Congratulations on your new feline family member!
You’re in for a treat as your kitten grows from a tiny fur ball to an independent and utterly delightful cat. In their first year, your cuddly kitten will give you tons of joy and love. While your veterinarian will help you learn the specific needs of your furry friend, most kittens follow common life stages. Learn about what you will experience during your kitten’s first year.
Birth to 7 weeks:
Kittens should stay with their mothers and littermates until at least six weeks old, preferably eight, to help with learning and social skills. While touch and taste are present at birth, at around two weeks old eyes open, and at around 5 weeks baby teeth break out and they develop their hearing and sense of smell.
Nearly fully weaned and beginning to form alliances with littermates, your kitten’s eyes will now settle into their permanent color.
Development – They begin to stand, walk, and run as well as develop adult sleeping patterns and social interactions – they’re learning their world!
7 weeks to 3 months:
At about eight weeks old you can take your new family member home with you! You’ll notice social play (hugging and licking), object play (scooping and pawing), and social and object play (tail-chasing and leaping).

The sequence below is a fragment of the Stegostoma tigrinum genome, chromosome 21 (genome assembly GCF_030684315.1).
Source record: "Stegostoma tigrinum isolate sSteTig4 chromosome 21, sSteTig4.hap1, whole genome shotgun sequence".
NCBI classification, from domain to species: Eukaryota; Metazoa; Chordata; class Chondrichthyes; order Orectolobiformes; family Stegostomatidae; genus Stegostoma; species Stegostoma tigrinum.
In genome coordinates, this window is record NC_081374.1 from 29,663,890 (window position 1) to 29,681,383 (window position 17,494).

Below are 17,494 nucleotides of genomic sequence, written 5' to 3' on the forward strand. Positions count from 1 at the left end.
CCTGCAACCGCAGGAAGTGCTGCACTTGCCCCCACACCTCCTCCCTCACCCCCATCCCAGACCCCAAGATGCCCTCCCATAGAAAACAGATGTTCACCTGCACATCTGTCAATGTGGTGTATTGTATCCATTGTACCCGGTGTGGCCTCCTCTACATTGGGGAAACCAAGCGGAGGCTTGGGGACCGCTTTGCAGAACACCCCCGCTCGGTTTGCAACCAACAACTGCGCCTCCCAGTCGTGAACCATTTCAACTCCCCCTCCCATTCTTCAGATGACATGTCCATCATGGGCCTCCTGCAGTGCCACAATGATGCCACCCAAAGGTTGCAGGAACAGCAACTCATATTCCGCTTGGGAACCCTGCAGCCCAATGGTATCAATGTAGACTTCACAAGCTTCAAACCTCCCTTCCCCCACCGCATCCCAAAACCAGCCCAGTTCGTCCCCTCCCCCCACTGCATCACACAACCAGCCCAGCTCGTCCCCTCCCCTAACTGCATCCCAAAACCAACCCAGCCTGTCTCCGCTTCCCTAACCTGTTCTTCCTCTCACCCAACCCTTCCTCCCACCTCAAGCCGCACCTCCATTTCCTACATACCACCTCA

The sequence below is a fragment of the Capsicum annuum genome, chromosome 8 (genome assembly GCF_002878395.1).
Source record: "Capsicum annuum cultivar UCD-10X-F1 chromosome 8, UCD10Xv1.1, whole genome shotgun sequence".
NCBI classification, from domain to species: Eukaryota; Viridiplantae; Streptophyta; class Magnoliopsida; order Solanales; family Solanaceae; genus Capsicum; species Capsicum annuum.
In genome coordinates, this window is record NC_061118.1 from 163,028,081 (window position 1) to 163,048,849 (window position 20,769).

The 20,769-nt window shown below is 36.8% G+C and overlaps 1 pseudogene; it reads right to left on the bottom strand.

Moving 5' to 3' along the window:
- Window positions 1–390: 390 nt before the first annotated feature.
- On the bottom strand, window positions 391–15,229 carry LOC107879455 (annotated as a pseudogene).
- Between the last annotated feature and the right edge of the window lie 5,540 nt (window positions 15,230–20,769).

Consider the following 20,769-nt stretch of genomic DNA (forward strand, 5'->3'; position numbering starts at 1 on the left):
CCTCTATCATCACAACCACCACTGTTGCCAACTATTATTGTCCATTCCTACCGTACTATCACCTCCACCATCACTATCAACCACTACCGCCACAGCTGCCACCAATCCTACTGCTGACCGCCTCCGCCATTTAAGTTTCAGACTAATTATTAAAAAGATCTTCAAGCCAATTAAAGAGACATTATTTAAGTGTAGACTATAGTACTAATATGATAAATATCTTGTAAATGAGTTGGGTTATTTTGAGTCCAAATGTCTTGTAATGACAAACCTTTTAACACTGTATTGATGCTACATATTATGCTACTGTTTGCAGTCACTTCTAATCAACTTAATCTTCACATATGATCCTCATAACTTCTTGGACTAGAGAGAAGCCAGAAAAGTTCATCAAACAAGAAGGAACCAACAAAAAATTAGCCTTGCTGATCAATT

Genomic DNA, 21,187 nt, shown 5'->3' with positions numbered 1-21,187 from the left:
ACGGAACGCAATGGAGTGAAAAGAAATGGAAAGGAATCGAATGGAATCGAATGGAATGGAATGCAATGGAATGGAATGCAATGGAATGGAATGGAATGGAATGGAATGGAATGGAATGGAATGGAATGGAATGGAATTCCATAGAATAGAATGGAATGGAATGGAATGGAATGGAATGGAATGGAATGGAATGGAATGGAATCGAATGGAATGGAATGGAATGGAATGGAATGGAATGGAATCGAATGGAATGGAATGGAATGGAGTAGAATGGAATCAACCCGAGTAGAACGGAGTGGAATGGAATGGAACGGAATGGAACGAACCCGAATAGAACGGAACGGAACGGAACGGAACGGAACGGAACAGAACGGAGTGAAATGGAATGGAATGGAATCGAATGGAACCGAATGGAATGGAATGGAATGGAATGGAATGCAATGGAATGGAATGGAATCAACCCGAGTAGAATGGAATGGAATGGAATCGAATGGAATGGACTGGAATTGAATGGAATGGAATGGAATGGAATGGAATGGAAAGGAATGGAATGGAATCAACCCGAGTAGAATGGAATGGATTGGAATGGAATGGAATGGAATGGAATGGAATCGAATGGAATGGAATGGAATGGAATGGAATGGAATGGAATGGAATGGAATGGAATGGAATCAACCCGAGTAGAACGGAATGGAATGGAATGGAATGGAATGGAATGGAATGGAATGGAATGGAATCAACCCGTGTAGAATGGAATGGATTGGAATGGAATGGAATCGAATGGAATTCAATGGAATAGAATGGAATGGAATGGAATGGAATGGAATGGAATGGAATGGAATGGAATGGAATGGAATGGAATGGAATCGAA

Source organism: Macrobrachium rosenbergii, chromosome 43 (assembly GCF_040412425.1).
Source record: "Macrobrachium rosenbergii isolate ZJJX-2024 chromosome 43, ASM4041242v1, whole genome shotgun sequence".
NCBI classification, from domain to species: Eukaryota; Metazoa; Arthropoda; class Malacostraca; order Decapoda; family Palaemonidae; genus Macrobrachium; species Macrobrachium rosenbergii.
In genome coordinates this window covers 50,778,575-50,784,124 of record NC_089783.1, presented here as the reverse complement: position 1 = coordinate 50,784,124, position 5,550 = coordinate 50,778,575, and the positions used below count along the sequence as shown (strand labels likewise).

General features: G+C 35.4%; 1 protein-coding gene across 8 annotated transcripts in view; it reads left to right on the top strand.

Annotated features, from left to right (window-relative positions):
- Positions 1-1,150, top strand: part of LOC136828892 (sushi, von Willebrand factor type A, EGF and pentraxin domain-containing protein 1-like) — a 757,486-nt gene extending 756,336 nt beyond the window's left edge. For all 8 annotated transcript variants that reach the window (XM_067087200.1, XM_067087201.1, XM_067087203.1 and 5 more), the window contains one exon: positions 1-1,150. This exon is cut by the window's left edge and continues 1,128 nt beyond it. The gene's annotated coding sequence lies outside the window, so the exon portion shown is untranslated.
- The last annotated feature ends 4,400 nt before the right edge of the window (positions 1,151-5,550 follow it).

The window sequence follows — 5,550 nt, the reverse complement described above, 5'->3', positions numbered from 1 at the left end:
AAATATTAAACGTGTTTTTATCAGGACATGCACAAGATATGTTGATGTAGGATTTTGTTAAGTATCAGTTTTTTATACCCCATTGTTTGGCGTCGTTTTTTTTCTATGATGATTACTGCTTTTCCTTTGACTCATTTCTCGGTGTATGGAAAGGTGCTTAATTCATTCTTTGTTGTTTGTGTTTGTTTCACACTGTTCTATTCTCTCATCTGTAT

While your kitten will become more and more skilled, adventurous, and independent, they will also be cuddly and affectionate.
It is time for their exam and vaccine series. At their exam, your veterinarian can give you litter box training and feeding tips. Now is also a great time to enroll them with a pet insurance company. Hopefully they stay out of trouble but medical insurance may come in handy as your kitten grows.
3 to 6 months:
Once they start losing their baby teeth, at three or four months old, they will chew a lot more as their adult teeth come in. They might not eat much, or as quickly, because food can irritate their gums. This is normal and will pass once they’ve stopped teething.
Your kitten will start to see you and companions of other species as part as their ‘litter’ and will be influenced by their behavior.
Socialize – As they keep growing, your kitten will test their physical limits more and more. They will also test social relationships, including other cats, animals, and you, by playing more roughly with toys, your fingers, hands, toes, feet and anything else that moves.
6 to 12 months:
Both male and female kittens can become sexually active now or earlier. If they are not spayed or neutered they will begin to display sexual behavior, like spraying to mark territory, yowling to attract a mate and fighting with other cats.
Your kitten will begin to observe more and respond less, and they may start acting ‘macho’ and be a little less affectionate. Don’t worry, its temporary as they continue to grow their independence!
Grow – As they finish maturing over the next year or so, your furry friend will continue to play, purr contentedly and bond with you.